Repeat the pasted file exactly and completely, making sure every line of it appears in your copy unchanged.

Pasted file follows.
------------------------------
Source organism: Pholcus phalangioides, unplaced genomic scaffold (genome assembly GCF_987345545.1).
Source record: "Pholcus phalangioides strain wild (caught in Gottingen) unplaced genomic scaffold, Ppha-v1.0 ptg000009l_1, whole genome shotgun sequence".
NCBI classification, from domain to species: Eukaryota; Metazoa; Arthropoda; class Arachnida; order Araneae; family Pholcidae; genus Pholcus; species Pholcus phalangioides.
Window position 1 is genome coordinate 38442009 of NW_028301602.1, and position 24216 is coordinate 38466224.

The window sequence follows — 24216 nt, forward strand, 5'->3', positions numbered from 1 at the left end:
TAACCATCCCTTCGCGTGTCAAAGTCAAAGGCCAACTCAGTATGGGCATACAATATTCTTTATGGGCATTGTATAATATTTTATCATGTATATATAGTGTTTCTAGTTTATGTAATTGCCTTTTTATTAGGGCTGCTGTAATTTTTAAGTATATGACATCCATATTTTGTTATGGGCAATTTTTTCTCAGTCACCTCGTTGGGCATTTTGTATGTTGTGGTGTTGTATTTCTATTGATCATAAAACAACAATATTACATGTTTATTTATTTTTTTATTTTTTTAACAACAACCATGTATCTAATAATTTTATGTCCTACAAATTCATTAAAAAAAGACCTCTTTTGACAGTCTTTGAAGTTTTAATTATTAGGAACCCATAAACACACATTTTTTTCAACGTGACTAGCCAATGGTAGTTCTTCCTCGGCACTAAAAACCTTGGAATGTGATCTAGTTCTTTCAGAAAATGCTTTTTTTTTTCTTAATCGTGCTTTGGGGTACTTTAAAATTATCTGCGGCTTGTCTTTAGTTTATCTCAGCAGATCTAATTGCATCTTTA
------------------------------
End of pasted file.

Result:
Source organism: Pholcus phalangioides, unplaced genomic scaffold (genome assembly GCF_987345545.1).
Source record: "Pholcus phalangioides strain wild (caught in Gottingen) unplaced genomic scaffold, Ppha-v1.0 ptg000009l_1, whole genome shotgun sequence".
NCBI classification, from domain to species: Eukaryota; Metazoa; Arthropoda; class Arachnida; order Araneae; family Pholcidae; genus Pholcus; species Pholcus phalangioides.
Window position 1 is genome coordinate 38442009 of NW_028301602.1, and position 24216 is coordinate 38466224.

The window sequence follows — 24216 nt, forward strand, 5'->3', positions numbered from 1 at the left end:
TAACCATCCCTTCGCGTGTCAAAGTCAAAGGCCAACTCAGTATGGGCATACAATATTCTTTATGGGCATTGTATAATATTTTATCATGTATATATAGTGTTTCTAGTTTATGTAATTGCCTTTTTATTAGGGCTGCTGTAATTTTTAAGTATATGACATCCATATTTTGTTATGGGCAATTTTTTCTCAGTCACCTCGTTGGGCATTTTGTATGTTGTGGTGTTGTATTTCTATTGATCATAAAACAACAATATTACATGTTTATTTATTTTTTTATTTTTTTAACAACAACCATGTATCTAATAATTTTATGTCCTACAAATTCATTAAAAAAAGACCTCTTTTGACAGTCTTTGAAGTTTTAATTATTAGGAACCCATAAACACACATTTTTTTCAACGTGACTAGCCAATGGTAGTTCTTCCTCGGCACTAAAAACCTTGGAATGTGATCTAGTTCTTTCAGAAAATGCTTTTTTTTTTCTTAATCGTGCTTTGGGGTACTTTAAAATTATCTGCGGCTTGTCTTTAGTTTATCTCAGCAGATCTAATTGCATCTTTA